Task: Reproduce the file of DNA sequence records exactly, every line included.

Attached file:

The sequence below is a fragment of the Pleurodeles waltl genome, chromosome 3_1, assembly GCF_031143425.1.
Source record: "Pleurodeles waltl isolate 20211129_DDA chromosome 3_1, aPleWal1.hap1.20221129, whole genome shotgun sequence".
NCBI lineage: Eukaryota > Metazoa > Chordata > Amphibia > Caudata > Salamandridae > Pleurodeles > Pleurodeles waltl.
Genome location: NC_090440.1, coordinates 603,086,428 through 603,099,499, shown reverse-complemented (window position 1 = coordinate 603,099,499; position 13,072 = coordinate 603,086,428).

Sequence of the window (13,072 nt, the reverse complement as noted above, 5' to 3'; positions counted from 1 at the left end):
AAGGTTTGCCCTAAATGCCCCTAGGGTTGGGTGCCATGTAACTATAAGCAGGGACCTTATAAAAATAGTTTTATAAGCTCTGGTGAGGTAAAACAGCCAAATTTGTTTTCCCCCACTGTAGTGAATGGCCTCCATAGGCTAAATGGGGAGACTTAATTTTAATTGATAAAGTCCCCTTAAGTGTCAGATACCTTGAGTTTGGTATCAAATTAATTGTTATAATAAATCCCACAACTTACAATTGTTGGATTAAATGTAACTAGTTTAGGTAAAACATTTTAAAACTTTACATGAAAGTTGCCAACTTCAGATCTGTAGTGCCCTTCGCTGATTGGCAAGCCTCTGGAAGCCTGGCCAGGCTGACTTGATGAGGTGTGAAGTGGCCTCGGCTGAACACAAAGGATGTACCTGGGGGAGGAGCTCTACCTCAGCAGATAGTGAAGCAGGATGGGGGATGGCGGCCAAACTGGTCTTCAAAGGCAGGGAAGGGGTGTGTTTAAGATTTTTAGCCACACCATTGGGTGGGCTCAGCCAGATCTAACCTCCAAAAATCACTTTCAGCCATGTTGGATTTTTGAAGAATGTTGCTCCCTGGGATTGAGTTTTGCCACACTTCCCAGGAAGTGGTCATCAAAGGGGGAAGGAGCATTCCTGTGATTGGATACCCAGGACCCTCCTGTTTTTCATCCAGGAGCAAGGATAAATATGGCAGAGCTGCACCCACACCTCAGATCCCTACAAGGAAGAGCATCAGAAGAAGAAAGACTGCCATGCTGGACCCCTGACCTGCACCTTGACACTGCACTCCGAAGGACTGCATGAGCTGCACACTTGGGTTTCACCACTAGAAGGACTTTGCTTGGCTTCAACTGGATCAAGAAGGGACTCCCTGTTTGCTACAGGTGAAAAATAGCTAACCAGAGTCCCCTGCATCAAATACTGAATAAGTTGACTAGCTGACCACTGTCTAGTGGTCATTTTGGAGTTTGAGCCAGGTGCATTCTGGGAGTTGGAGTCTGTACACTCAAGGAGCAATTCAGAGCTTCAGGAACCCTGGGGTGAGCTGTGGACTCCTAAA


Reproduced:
The sequence below is a fragment of the Pleurodeles waltl genome, chromosome 3_1, assembly GCF_031143425.1.
Source record: "Pleurodeles waltl isolate 20211129_DDA chromosome 3_1, aPleWal1.hap1.20221129, whole genome shotgun sequence".
NCBI lineage: Eukaryota > Metazoa > Chordata > Amphibia > Caudata > Salamandridae > Pleurodeles > Pleurodeles waltl.
Genome location: NC_090440.1, coordinates 603,086,428 through 603,099,499, shown reverse-complemented (window position 1 = coordinate 603,099,499; position 13,072 = coordinate 603,086,428).

Sequence of the window (13,072 nt, the reverse complement as noted above, 5' to 3'; positions counted from 1 at the left end):
AAGGTTTGCCCTAAATGCCCCTAGGGTTGGGTGCCATGTAACTATAAGCAGGGACCTTATAAAAATAGTTTTATAAGCTCTGGTGAGGTAAAACAGCCAAATTTGTTTTCCCCCACTGTAGTGAATGGCCTCCATAGGCTAAATGGGGAGACTTAATTTTAATTGATAAAGTCCCCTTAAGTGTCAGATACCTTGAGTTTGGTATCAAATTAATTGTTATAATAAATCCCACAACTTACAATTGTTGGATTAAATGTAACTAGTTTAGGTAAAACATTTTAAAACTTTACATGAAAGTTGCCAACTTCAGATCTGTAGTGCCCTTCGCTGATTGGCAAGCCTCTGGAAGCCTGGCCAGGCTGACTTGATGAGGTGTGAAGTGGCCTCGGCTGAACACAAAGGATGTACCTGGGGGAGGAGCTCTACCTCAGCAGATAGTGAAGCAGGATGGGGGATGGCGGCCAAACTGGTCTTCAAAGGCAGGGAAGGGGTGTGTTTAAGATTTTTAGCCACACCATTGGGTGGGCTCAGCCAGATCTAACCTCCAAAAATCACTTTCAGCCATGTTGGATTTTTGAAGAATGTTGCTCCCTGGGATTGAGTTTTGCCACACTTCCCAGGAAGTGGTCATCAAAGGGGGAAGGAGCATTCCTGTGATTGGATACCCAGGACCCTCCTGTTTTTCATCCAGGAGCAAGGATAAATATGGCAGAGCTGCACCCACACCTCAGATCCCTACAAGGAAGAGCATCAGAAGAAGAAAGACTGCCATGCTGGACCCCTGACCTGCACCTTGACACTGCACTCCGAAGGACTGCATGAGCTGCACACTTGGGTTTCACCACTAGAAGGACTTTGCTTGGCTTCAACTGGATCAAGAAGGGACTCCCTGTTTGCTACAGGTGAAAAATAGCTAACCAGAGTCCCCTGCATCAAATACTGAATAAGTTGACTAGCTGACCACTGTCTAGTGGTCATTTTGGAGTTTGAGCCAGGTGCATTCTGGGAGTTGGAGTCTGTACACTCAAGGAGCAATTCAGAGCTTCAGGAACCCTGGGGTGAGCTGTGGACTCCTAAA